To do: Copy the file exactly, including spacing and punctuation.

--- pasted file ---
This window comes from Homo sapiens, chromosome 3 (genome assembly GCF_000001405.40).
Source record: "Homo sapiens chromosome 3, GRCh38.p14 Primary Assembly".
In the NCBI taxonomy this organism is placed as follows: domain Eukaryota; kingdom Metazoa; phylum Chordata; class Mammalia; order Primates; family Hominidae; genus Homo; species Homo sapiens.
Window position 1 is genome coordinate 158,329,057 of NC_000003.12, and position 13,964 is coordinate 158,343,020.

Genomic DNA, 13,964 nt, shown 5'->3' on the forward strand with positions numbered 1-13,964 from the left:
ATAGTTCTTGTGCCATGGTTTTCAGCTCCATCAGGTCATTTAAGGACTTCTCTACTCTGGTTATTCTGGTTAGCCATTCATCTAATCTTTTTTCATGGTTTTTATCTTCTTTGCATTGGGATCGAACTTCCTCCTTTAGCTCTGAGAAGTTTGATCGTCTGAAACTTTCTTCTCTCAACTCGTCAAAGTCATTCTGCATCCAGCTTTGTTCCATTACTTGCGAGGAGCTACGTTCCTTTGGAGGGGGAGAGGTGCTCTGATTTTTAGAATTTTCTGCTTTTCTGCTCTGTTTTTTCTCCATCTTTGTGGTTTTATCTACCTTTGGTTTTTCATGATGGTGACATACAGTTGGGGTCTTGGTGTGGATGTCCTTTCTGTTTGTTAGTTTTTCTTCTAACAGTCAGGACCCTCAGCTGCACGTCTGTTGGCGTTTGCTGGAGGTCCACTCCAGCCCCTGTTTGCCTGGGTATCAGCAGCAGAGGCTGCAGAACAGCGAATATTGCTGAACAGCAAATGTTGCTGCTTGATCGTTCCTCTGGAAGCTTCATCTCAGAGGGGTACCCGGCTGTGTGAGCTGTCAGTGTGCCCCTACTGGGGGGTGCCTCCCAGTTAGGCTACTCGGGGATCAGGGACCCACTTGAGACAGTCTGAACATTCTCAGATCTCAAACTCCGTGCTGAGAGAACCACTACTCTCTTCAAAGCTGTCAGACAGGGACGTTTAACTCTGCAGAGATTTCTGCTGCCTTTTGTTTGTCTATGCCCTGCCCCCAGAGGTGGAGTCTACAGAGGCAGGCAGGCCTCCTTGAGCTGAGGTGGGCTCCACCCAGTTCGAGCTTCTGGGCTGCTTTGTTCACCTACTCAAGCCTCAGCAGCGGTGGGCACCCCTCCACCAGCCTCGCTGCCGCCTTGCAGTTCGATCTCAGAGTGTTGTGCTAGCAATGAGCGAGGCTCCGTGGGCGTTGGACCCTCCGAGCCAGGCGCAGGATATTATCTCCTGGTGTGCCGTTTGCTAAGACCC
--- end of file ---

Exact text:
This window comes from Homo sapiens, chromosome 3 (genome assembly GCF_000001405.40).
Source record: "Homo sapiens chromosome 3, GRCh38.p14 Primary Assembly".
In the NCBI taxonomy this organism is placed as follows: domain Eukaryota; kingdom Metazoa; phylum Chordata; class Mammalia; order Primates; family Hominidae; genus Homo; species Homo sapiens.
Window position 1 is genome coordinate 158,329,057 of NC_000003.12, and position 13,964 is coordinate 158,343,020.

Genomic DNA, 13,964 nt, shown 5'->3' on the forward strand with positions numbered 1-13,964 from the left:
ATAGTTCTTGTGCCATGGTTTTCAGCTCCATCAGGTCATTTAAGGACTTCTCTACTCTGGTTATTCTGGTTAGCCATTCATCTAATCTTTTTTCATGGTTTTTATCTTCTTTGCATTGGGATCGAACTTCCTCCTTTAGCTCTGAGAAGTTTGATCGTCTGAAACTTTCTTCTCTCAACTCGTCAAAGTCATTCTGCATCCAGCTTTGTTCCATTACTTGCGAGGAGCTACGTTCCTTTGGAGGGGGAGAGGTGCTCTGATTTTTAGAATTTTCTGCTTTTCTGCTCTGTTTTTTCTCCATCTTTGTGGTTTTATCTACCTTTGGTTTTTCATGATGGTGACATACAGTTGGGGTCTTGGTGTGGATGTCCTTTCTGTTTGTTAGTTTTTCTTCTAACAGTCAGGACCCTCAGCTGCACGTCTGTTGGCGTTTGCTGGAGGTCCACTCCAGCCCCTGTTTGCCTGGGTATCAGCAGCAGAGGCTGCAGAACAGCGAATATTGCTGAACAGCAAATGTTGCTGCTTGATCGTTCCTCTGGAAGCTTCATCTCAGAGGGGTACCCGGCTGTGTGAGCTGTCAGTGTGCCCCTACTGGGGGGTGCCTCCCAGTTAGGCTACTCGGGGATCAGGGACCCACTTGAGACAGTCTGAACATTCTCAGATCTCAAACTCCGTGCTGAGAGAACCACTACTCTCTTCAAAGCTGTCAGACAGGGACGTTTAACTCTGCAGAGATTTCTGCTGCCTTTTGTTTGTCTATGCCCTGCCCCCAGAGGTGGAGTCTACAGAGGCAGGCAGGCCTCCTTGAGCTGAGGTGGGCTCCACCCAGTTCGAGCTTCTGGGCTGCTTTGTTCACCTACTCAAGCCTCAGCAGCGGTGGGCACCCCTCCACCAGCCTCGCTGCCGCCTTGCAGTTCGATCTCAGAGTGTTGTGCTAGCAATGAGCGAGGCTCCGTGGGCGTTGGACCCTCCGAGCCAGGCGCAGGATATTATCTCCTGGTGTGCCGTTTGCTAAGACCC